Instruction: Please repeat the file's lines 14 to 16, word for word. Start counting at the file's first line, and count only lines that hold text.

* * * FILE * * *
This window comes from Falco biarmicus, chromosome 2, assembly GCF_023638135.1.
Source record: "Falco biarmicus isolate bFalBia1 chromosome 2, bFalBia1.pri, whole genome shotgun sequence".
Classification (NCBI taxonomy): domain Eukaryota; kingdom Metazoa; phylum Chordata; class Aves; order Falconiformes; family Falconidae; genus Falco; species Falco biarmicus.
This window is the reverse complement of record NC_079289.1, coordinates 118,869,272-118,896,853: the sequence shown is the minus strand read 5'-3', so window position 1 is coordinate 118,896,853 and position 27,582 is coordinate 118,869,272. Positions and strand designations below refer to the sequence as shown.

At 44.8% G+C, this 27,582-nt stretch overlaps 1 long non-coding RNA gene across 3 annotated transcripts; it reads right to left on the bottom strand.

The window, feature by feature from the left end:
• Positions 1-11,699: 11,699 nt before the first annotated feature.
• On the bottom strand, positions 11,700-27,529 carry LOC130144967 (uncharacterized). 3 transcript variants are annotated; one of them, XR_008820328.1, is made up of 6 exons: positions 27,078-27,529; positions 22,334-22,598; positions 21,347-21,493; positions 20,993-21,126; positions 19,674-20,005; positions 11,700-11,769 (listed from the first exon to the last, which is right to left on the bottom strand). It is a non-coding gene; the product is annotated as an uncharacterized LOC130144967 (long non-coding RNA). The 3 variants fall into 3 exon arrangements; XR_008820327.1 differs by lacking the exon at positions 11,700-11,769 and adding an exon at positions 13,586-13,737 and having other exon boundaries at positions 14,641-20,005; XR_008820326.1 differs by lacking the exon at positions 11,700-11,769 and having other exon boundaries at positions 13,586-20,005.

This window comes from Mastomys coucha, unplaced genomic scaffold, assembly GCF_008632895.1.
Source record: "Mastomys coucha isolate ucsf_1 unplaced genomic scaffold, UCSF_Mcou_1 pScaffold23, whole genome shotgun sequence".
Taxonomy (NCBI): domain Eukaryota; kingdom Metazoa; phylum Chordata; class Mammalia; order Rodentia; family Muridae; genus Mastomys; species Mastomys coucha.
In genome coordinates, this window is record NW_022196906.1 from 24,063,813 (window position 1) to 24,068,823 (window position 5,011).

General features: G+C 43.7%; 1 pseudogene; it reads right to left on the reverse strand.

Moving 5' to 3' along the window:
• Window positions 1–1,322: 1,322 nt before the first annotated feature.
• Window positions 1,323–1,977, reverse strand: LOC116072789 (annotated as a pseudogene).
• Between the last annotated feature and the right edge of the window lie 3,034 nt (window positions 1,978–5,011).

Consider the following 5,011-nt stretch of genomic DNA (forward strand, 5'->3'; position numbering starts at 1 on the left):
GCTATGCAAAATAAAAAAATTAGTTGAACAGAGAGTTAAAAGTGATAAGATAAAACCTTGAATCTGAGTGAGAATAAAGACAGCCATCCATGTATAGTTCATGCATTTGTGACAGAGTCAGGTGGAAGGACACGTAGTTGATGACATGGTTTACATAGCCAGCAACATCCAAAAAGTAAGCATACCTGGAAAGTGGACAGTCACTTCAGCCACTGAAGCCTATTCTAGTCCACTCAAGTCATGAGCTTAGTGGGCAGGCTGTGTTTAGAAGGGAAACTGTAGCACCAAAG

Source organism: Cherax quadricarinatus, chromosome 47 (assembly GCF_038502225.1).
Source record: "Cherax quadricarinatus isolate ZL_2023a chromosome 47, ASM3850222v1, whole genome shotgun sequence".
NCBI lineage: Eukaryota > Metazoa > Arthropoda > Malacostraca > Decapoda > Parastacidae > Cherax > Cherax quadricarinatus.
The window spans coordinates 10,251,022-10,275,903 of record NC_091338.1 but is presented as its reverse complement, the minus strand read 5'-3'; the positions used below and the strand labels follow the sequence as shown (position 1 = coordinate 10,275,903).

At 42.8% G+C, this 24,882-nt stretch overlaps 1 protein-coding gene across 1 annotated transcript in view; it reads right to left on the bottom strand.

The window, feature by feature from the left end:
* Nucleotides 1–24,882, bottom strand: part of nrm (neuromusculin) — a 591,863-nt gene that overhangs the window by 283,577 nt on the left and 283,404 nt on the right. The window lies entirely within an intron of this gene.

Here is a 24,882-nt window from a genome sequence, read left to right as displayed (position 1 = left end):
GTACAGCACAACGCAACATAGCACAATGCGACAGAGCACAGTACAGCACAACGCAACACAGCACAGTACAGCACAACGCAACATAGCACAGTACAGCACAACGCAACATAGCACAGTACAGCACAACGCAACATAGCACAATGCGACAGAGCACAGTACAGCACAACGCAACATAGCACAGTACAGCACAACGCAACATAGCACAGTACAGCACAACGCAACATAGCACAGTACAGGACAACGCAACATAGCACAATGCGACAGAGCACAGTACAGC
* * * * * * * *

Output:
Moving 5' to 3' along the window:
• Window positions 1–1,322: 1,322 nt before the first annotated feature.
• Window positions 1,323–1,977, reverse strand: LOC116072789 (annotated as a pseudogene).